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25 September 2013

Europol-INTERPOL Cybercrime Conference to enhance cooperation in protecting cyberspace

THE HAGUE, Netherlands – Global experts in the field of cybersecurity gathered in The Hague for the first joint Europol-INTERPOL Cybercrime Conference to generate strategies for protecting cyberspace against the threat of criminal exploitation.

The two-day conference (24 and 25 September), held at Europol headquarters, welcomed more than 250 participants from 42 countries, representing more than 80 different organizations from law enforcement, private industry and academia. The aim of the conference was to identify concrete ways of improving collaborative efforts in combating cybercrime and enhancing coordination of international investigations.

Executive Director of the INTERPOL Global Complex for Innovation (IGCI), Noboru Nakatani emphasized the transnational nature of crimes committed in cyberspace, where the lack of physical or virtual borders means international police cooperation is crucial to preventing and combating criminal acts.

“As cybercrime is a truly a transnational crime, it requires global solutions based on universal values. No nation, no international organization, can solve this problem on its own; we need a global alliance to fight cybercrime,” said Mr Nakatani.

“Through the INTERPOL Global Complex for Innovation, we wish to be a proactive catalyst in such an alliance, in cooperation with European Cybercrime Centre,  focusing on the intersection of crime and technology in a world that is becoming increasingly interconnected,” he concluded.

Issues discussed during the conference included the different types of cybercrime, creating effective legislation, ensuring successful prosecutions, research and development, cyberattacks and security, virtual currencies, and training and capacity building.

Head of the European Cybercrime Centre (EC3), Troels Oerting said building solid partnerships among all stakeholders is key to ensuring a safe and secure cyberspace.

“In a borderless cyberspace, criminals actively cooperate by sharing their tools and methods, including how best to hide from police. EC3 and the INTERPOL Global Complex for Innovation have established an unbeatable alliance to improve and expand cooperation, servicing our member states and stakeholders while respecting our respective legal frameworks,” said Mr Oerting.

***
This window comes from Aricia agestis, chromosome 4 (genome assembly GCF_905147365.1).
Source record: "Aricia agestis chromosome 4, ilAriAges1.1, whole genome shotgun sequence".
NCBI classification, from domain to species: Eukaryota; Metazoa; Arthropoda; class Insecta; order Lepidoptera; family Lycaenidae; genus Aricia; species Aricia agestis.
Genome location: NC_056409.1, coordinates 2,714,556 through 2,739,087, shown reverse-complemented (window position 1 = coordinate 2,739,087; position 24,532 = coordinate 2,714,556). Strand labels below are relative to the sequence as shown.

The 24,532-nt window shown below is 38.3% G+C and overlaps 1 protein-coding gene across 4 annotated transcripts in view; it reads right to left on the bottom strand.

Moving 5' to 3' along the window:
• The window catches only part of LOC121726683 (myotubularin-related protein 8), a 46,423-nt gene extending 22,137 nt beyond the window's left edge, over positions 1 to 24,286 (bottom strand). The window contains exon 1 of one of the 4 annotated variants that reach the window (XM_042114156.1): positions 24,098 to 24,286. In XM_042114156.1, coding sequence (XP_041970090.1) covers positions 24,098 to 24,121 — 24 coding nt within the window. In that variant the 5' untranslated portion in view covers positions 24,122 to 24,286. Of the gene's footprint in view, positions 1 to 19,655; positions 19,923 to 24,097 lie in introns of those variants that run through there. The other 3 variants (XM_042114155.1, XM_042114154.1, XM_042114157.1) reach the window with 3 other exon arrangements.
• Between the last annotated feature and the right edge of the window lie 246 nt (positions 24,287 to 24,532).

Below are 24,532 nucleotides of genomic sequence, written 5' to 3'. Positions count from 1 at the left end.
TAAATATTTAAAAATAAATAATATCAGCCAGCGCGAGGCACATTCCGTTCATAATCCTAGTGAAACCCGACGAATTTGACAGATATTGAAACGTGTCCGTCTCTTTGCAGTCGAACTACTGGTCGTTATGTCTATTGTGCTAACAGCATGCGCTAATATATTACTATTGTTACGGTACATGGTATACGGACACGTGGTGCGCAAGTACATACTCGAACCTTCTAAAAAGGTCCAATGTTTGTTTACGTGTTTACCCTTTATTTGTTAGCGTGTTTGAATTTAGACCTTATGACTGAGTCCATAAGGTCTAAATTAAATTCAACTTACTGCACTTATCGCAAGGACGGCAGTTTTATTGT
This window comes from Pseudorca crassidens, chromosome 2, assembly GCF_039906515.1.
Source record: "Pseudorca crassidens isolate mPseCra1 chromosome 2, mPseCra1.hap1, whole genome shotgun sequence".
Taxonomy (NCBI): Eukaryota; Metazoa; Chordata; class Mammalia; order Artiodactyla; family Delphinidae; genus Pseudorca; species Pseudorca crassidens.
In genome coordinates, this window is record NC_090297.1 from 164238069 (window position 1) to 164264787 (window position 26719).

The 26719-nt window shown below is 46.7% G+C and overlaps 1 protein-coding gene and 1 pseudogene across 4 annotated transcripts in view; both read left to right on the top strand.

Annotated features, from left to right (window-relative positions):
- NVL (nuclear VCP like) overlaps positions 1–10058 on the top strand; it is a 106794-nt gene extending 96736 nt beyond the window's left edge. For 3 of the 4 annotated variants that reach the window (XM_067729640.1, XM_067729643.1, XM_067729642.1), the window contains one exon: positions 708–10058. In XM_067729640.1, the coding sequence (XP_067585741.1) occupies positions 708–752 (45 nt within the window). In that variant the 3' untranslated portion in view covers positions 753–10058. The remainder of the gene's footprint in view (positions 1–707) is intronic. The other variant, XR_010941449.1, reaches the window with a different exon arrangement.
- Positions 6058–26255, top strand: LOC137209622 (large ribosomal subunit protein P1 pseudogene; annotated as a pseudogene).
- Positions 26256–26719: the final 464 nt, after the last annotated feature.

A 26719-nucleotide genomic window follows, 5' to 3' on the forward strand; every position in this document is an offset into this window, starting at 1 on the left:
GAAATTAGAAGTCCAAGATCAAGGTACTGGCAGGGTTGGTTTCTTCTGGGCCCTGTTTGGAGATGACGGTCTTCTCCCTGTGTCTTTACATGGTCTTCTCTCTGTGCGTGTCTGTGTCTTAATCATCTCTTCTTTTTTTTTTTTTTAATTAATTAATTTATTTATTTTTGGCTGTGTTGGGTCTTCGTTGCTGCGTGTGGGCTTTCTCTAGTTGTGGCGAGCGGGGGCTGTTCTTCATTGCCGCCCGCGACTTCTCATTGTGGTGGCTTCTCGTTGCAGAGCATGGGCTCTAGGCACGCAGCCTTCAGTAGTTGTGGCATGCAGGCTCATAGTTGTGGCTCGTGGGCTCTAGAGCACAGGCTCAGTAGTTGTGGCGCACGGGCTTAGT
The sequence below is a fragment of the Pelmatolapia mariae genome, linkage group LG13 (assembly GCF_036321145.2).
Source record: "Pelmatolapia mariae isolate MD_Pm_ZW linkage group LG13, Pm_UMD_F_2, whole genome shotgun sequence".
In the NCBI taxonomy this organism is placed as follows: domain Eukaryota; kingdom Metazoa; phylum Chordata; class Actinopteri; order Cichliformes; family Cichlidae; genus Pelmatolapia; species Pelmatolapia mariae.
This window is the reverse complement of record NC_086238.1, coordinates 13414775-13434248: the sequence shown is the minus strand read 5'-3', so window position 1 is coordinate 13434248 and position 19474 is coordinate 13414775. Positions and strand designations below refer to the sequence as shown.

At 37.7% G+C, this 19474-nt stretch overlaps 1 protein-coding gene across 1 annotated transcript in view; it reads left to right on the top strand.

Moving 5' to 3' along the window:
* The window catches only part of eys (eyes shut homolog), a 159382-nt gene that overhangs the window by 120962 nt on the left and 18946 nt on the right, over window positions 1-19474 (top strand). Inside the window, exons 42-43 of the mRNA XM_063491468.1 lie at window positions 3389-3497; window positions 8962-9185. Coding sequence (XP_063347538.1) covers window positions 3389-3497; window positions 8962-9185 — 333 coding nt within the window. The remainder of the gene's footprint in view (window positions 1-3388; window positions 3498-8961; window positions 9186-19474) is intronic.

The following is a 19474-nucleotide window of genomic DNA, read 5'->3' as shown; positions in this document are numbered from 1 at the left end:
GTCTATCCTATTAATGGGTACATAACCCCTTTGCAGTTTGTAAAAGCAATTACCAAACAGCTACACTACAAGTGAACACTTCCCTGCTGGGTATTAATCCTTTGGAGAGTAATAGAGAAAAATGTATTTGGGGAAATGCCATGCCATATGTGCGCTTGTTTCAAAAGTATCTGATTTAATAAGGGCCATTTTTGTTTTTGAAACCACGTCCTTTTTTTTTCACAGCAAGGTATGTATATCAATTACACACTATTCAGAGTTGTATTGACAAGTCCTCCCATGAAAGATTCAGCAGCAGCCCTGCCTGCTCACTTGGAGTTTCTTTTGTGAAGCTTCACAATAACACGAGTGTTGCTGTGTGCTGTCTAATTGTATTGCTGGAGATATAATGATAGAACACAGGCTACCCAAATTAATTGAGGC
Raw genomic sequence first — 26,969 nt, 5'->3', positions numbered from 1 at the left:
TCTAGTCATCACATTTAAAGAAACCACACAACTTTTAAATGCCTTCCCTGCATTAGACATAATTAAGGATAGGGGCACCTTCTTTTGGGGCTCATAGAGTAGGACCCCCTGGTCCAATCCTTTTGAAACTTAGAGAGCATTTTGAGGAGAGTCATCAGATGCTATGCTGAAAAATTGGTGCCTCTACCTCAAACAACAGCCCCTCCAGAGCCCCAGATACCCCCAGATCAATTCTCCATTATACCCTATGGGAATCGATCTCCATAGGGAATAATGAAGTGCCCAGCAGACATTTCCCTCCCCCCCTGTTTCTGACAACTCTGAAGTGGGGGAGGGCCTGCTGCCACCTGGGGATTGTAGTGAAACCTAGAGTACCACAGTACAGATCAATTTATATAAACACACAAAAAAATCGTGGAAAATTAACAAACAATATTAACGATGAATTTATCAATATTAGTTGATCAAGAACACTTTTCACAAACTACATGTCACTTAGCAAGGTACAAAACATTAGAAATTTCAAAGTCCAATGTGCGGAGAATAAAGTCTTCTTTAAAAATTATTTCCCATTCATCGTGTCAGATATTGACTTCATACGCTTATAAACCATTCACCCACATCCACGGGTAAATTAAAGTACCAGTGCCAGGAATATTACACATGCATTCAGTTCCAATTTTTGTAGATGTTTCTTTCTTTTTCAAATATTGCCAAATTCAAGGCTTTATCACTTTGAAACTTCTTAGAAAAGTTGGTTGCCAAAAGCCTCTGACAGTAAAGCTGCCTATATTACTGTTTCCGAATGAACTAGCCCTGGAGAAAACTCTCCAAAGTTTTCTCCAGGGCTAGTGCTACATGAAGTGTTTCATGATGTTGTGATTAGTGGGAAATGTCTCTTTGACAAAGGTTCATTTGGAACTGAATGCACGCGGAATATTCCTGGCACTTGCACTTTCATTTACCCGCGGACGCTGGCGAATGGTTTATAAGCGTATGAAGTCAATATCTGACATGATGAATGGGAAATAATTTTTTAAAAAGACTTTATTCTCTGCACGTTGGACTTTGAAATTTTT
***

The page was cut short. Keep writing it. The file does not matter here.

“Our work doesn’t stop when we turn off the lights after this conference. We are prepared to do our share of the heavy lifting, and I am confident that we are on the right track, and our excellent cooperation with INTERPOL and our 28 EU member states is the evidence of that,” he concluded.

A main focus of the discussions was how increased cooperation could avoid a duplication of efforts among the different law enforcement agencies investigating cybercrime activities worldwide. Strategies examined included:

  • Bringing together the management of cybercrime units to enhance relationships;
  • Sharing the knowledge, experience and expertise of law enforcement with private sector partners;
  • Identifying initiatives to overcome challenges to future collaboration.

The Europol-INTERPOL Cybercrime Conference is a joint initiative of the two organizations. It will be held annually, alternating between The Hague and Singapore, where the IGCI is scheduled to open in 2014.

Troels Oerting, Head of European Cybercrime Centre

Noboru Nakatani, Executive Director, INTERPOL Global Complex for Innovation